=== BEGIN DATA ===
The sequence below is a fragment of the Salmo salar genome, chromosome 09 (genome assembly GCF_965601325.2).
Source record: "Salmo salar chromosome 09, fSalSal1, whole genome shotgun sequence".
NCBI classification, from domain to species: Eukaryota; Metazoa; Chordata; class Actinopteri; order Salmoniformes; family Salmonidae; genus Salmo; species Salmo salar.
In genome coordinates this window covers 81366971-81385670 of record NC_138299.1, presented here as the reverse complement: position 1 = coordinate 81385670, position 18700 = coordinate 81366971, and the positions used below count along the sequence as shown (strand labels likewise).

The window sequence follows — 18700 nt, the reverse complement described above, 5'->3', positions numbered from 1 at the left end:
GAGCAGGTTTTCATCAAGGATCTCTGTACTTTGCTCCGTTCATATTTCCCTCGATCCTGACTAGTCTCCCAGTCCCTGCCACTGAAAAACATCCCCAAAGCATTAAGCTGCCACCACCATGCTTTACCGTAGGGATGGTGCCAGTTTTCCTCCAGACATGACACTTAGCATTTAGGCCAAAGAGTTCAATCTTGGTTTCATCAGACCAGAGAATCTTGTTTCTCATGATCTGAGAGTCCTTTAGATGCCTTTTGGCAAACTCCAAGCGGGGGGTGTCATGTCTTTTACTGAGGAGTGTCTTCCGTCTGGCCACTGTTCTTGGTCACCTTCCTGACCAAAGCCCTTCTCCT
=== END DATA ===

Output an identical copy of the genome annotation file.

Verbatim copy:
The sequence below is a fragment of the Salmo salar genome, chromosome 09 (genome assembly GCF_965601325.2).
Source record: "Salmo salar chromosome 09, fSalSal1, whole genome shotgun sequence".
NCBI classification, from domain to species: Eukaryota; Metazoa; Chordata; class Actinopteri; order Salmoniformes; family Salmonidae; genus Salmo; species Salmo salar.
In genome coordinates this window covers 81366971-81385670 of record NC_138299.1, presented here as the reverse complement: position 1 = coordinate 81385670, position 18700 = coordinate 81366971, and the positions used below count along the sequence as shown (strand labels likewise).

The window sequence follows — 18700 nt, the reverse complement described above, 5'->3', positions numbered from 1 at the left end:
GAGCAGGTTTTCATCAAGGATCTCTGTACTTTGCTCCGTTCATATTTCCCTCGATCCTGACTAGTCTCCCAGTCCCTGCCACTGAAAAACATCCCCAAAGCATTAAGCTGCCACCACCATGCTTTACCGTAGGGATGGTGCCAGTTTTCCTCCAGACATGACACTTAGCATTTAGGCCAAAGAGTTCAATCTTGGTTTCATCAGACCAGAGAATCTTGTTTCTCATGATCTGAGAGTCCTTTAGATGCCTTTTGGCAAACTCCAAGCGGGGGGTGTCATGTCTTTTACTGAGGAGTGTCTTCCGTCTGGCCACTGTTCTTGGTCACCTTCCTGACCAAAGCCCTTCTCCT